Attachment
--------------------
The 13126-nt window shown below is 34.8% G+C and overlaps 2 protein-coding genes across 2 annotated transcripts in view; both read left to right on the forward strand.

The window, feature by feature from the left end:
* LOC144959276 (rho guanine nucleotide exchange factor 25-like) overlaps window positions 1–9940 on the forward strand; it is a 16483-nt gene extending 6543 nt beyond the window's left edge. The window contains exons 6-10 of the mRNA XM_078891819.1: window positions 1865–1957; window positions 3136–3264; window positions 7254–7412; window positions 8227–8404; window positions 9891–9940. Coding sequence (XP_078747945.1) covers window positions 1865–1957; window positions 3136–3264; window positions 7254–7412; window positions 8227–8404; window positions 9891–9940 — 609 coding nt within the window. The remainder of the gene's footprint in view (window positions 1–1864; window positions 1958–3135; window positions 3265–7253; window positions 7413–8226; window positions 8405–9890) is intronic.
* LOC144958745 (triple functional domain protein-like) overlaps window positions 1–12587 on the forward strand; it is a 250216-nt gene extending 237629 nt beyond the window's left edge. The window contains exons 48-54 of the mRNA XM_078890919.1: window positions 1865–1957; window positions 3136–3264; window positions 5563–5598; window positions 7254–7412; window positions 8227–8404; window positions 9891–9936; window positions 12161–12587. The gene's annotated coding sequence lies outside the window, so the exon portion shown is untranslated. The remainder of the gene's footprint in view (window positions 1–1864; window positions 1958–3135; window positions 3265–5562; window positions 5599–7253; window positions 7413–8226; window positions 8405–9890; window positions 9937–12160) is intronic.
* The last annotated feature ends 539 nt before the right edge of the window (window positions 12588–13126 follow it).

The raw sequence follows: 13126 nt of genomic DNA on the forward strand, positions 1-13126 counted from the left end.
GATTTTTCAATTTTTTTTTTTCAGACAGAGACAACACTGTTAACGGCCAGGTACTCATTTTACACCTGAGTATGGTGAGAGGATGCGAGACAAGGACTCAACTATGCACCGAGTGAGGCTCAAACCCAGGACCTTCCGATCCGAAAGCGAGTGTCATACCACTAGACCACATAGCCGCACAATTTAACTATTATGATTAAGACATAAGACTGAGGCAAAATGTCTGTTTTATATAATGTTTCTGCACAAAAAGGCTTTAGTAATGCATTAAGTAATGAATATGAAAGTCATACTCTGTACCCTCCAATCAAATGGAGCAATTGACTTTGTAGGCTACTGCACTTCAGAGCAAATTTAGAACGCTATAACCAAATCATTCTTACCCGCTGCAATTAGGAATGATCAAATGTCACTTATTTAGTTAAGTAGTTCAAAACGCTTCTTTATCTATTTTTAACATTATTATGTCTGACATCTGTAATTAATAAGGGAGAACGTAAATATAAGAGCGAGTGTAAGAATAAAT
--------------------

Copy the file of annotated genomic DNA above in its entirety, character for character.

The 13126-nt window shown below is 34.8% G+C and overlaps 2 protein-coding genes across 2 annotated transcripts in view; both read left to right on the forward strand.

The window, feature by feature from the left end:
* LOC144959276 (rho guanine nucleotide exchange factor 25-like) overlaps window positions 1–9940 on the forward strand; it is a 16483-nt gene extending 6543 nt beyond the window's left edge. The window contains exons 6-10 of the mRNA XM_078891819.1: window positions 1865–1957; window positions 3136–3264; window positions 7254–7412; window positions 8227–8404; window positions 9891–9940. Coding sequence (XP_078747945.1) covers window positions 1865–1957; window positions 3136–3264; window positions 7254–7412; window positions 8227–8404; window positions 9891–9940 — 609 coding nt within the window. The remainder of the gene's footprint in view (window positions 1–1864; window positions 1958–3135; window positions 3265–7253; window positions 7413–8226; window positions 8405–9890) is intronic.
* LOC144958745 (triple functional domain protein-like) overlaps window positions 1–12587 on the forward strand; it is a 250216-nt gene extending 237629 nt beyond the window's left edge. The window contains exons 48-54 of the mRNA XM_078890919.1: window positions 1865–1957; window positions 3136–3264; window positions 5563–5598; window positions 7254–7412; window positions 8227–8404; window positions 9891–9936; window positions 12161–12587. The gene's annotated coding sequence lies outside the window, so the exon portion shown is untranslated. The remainder of the gene's footprint in view (window positions 1–1864; window positions 1958–3135; window positions 3265–5562; window positions 5599–7253; window positions 7413–8226; window positions 8405–9890; window positions 9937–12160) is intronic.
* The last annotated feature ends 539 nt before the right edge of the window (window positions 12588–13126 follow it).

The raw sequence follows: 13126 nt of genomic DNA on the forward strand, positions 1-13126 counted from the left end.
GATTTTTCAATTTTTTTTTTTCAGACAGAGACAACACTGTTAACGGCCAGGTACTCATTTTACACCTGAGTATGGTGAGAGGATGCGAGACAAGGACTCAACTATGCACCGAGTGAGGCTCAAACCCAGGACCTTCCGATCCGAAAGCGAGTGTCATACCACTAGACCACATAGCCGCACAATTTAACTATTATGATTAAGACATAAGACTGAGGCAAAATGTCTGTTTTATATAATGTTTCTGCACAAAAAGGCTTTAGTAATGCATTAAGTAATGAATATGAAAGTCATACTCTGTACCCTCCAATCAAATGGAGCAATTGACTTTGTAGGCTACTGCACTTCAGAGCAAATTTAGAACGCTATAACCAAATCATTCTTACCCGCTGCAATTAGGAATGATCAAATGTCACTTATTTAGTTAAGTAGTTCAAAACGCTTCTTTATCTATTTTTAACATTATTATGTCTGACATCTGTAATTAATAAGGGAGAACGTAAATATAAGAGCGAGTGTAAGAATAAAT